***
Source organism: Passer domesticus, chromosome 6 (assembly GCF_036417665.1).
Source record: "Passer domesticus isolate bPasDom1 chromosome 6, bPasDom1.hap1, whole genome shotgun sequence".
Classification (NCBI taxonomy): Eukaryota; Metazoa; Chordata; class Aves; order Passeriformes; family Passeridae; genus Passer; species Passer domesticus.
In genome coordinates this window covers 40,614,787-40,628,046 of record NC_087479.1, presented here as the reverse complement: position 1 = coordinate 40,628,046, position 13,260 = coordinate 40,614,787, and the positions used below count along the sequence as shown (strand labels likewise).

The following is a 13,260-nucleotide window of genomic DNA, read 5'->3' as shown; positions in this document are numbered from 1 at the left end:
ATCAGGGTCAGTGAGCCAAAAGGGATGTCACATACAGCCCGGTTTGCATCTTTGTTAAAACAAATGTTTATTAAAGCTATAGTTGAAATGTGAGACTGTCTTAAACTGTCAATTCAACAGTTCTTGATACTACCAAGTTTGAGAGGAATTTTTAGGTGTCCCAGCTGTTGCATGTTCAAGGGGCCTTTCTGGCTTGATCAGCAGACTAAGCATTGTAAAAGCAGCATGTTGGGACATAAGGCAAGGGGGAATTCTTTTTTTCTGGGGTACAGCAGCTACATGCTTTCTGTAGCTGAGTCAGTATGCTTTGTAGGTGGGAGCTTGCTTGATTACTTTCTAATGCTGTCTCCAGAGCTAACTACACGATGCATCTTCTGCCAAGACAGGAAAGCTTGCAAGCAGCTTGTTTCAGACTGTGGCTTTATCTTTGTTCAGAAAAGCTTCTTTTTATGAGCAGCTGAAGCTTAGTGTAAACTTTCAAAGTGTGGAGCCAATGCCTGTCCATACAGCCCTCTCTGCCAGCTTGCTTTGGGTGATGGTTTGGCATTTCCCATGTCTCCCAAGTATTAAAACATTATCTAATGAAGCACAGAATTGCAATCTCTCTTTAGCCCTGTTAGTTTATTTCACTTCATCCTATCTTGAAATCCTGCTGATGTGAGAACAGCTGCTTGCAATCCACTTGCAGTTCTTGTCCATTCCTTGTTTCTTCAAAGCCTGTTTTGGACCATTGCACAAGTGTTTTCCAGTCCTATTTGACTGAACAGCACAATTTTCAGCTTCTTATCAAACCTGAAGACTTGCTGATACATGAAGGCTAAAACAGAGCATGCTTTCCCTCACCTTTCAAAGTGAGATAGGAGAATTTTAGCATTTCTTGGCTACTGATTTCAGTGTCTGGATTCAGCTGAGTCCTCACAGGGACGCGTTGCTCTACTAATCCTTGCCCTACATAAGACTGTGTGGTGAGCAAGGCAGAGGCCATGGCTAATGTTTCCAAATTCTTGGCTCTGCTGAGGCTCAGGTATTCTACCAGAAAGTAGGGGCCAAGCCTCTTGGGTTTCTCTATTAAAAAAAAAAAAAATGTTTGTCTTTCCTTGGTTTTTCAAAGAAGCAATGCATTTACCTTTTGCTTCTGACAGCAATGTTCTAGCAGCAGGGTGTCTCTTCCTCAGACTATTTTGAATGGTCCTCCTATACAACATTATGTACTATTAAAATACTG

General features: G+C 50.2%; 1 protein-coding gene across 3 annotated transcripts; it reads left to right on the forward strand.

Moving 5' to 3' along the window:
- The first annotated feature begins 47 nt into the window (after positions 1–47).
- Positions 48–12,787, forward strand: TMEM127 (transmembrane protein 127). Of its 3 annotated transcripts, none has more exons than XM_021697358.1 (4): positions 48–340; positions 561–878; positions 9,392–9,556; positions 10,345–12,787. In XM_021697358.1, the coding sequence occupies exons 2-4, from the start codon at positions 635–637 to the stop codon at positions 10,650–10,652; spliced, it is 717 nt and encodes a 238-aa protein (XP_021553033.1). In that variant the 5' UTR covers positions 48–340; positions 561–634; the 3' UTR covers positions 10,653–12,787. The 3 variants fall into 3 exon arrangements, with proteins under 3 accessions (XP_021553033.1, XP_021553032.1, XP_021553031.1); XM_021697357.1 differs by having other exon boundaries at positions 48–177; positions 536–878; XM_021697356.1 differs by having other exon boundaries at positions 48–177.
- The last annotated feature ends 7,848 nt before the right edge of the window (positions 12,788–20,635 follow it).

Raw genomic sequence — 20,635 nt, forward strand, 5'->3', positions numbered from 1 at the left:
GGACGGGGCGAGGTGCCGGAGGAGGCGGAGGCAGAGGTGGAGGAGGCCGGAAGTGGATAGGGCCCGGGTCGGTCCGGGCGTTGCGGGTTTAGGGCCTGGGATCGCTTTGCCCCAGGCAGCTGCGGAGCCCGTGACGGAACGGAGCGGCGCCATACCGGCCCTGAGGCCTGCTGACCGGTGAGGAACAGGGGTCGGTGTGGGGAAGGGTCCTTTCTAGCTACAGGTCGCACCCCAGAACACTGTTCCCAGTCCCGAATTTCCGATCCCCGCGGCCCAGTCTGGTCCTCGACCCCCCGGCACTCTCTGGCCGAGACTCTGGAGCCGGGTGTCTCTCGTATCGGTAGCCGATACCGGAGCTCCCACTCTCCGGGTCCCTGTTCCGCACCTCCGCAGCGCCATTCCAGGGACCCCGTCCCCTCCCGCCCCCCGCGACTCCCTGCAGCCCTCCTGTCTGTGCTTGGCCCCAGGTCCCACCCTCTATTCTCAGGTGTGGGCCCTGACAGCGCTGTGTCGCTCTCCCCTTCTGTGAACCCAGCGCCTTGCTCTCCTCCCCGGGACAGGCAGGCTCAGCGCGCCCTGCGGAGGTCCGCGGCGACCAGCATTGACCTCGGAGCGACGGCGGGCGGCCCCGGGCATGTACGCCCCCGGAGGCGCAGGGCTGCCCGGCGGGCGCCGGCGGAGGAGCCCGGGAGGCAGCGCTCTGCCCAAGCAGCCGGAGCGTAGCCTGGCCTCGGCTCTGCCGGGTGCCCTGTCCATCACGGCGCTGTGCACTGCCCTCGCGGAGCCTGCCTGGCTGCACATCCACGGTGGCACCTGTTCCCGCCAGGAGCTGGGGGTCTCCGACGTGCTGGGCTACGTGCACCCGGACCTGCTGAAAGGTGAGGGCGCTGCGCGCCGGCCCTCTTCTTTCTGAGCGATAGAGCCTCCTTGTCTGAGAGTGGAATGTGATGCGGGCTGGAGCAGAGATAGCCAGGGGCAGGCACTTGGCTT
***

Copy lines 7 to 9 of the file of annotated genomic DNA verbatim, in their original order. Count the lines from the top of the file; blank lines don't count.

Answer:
General features: G+C 50.2%; 1 protein-coding gene across 3 annotated transcripts; it reads left to right on the forward strand.

Moving 5' to 3' along the window:
- The first annotated feature begins 47 nt into the window (after positions 1–47).